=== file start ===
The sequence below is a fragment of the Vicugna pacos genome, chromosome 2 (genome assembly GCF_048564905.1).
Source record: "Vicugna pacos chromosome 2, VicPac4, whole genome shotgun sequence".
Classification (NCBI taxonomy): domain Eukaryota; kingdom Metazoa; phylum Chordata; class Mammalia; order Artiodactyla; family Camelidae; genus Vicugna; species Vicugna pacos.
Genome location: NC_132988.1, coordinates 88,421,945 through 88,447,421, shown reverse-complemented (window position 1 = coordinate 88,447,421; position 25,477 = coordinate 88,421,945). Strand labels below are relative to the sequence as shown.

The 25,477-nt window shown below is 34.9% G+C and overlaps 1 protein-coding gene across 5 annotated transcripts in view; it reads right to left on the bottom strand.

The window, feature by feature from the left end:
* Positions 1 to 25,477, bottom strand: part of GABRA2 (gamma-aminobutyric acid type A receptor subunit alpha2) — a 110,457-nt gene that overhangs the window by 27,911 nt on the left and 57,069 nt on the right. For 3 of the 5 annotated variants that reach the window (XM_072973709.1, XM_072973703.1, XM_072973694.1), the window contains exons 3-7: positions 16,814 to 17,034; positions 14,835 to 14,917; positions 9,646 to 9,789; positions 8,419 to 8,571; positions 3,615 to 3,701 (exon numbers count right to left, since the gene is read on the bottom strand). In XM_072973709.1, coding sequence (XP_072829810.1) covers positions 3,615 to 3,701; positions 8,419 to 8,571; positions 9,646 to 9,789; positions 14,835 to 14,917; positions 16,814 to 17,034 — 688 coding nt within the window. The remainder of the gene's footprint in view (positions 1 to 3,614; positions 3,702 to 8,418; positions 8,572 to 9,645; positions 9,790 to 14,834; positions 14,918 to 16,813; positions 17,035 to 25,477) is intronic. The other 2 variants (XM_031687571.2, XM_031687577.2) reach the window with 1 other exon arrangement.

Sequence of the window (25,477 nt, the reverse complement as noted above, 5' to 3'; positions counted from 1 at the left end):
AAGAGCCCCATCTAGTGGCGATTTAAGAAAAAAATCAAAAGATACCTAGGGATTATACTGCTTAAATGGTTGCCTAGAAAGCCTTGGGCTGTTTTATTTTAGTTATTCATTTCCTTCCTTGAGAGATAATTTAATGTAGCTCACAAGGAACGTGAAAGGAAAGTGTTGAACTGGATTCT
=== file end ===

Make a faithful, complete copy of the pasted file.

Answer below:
The sequence below is a fragment of the Vicugna pacos genome, chromosome 2 (genome assembly GCF_048564905.1).
Source record: "Vicugna pacos chromosome 2, VicPac4, whole genome shotgun sequence".
Classification (NCBI taxonomy): domain Eukaryota; kingdom Metazoa; phylum Chordata; class Mammalia; order Artiodactyla; family Camelidae; genus Vicugna; species Vicugna pacos.
Genome location: NC_132988.1, coordinates 88,421,945 through 88,447,421, shown reverse-complemented (window position 1 = coordinate 88,447,421; position 25,477 = coordinate 88,421,945). Strand labels below are relative to the sequence as shown.

The 25,477-nt window shown below is 34.9% G+C and overlaps 1 protein-coding gene across 5 annotated transcripts in view; it reads right to left on the bottom strand.

The window, feature by feature from the left end:
* Positions 1 to 25,477, bottom strand: part of GABRA2 (gamma-aminobutyric acid type A receptor subunit alpha2) — a 110,457-nt gene that overhangs the window by 27,911 nt on the left and 57,069 nt on the right. For 3 of the 5 annotated variants that reach the window (XM_072973709.1, XM_072973703.1, XM_072973694.1), the window contains exons 3-7: positions 16,814 to 17,034; positions 14,835 to 14,917; positions 9,646 to 9,789; positions 8,419 to 8,571; positions 3,615 to 3,701 (exon numbers count right to left, since the gene is read on the bottom strand). In XM_072973709.1, coding sequence (XP_072829810.1) covers positions 3,615 to 3,701; positions 8,419 to 8,571; positions 9,646 to 9,789; positions 14,835 to 14,917; positions 16,814 to 17,034 — 688 coding nt within the window. The remainder of the gene's footprint in view (positions 1 to 3,614; positions 3,702 to 8,418; positions 8,572 to 9,645; positions 9,790 to 14,834; positions 14,918 to 16,813; positions 17,035 to 25,477) is intronic. The other 2 variants (XM_031687571.2, XM_031687577.2) reach the window with 1 other exon arrangement.

Sequence of the window (25,477 nt, the reverse complement as noted above, 5' to 3'; positions counted from 1 at the left end):
AAGAGCCCCATCTAGTGGCGATTTAAGAAAAAAATCAAAAGATACCTAGGGATTATACTGCTTAAATGGTTGCCTAGAAAGCCTTGGGCTGTTTTATTTTAGTTATTCATTTCCTTCCTTGAGAGATAATTTAATGTAGCTCACAAGGAACGTGAAAGGAAAGTGTTGAACTGGATTCT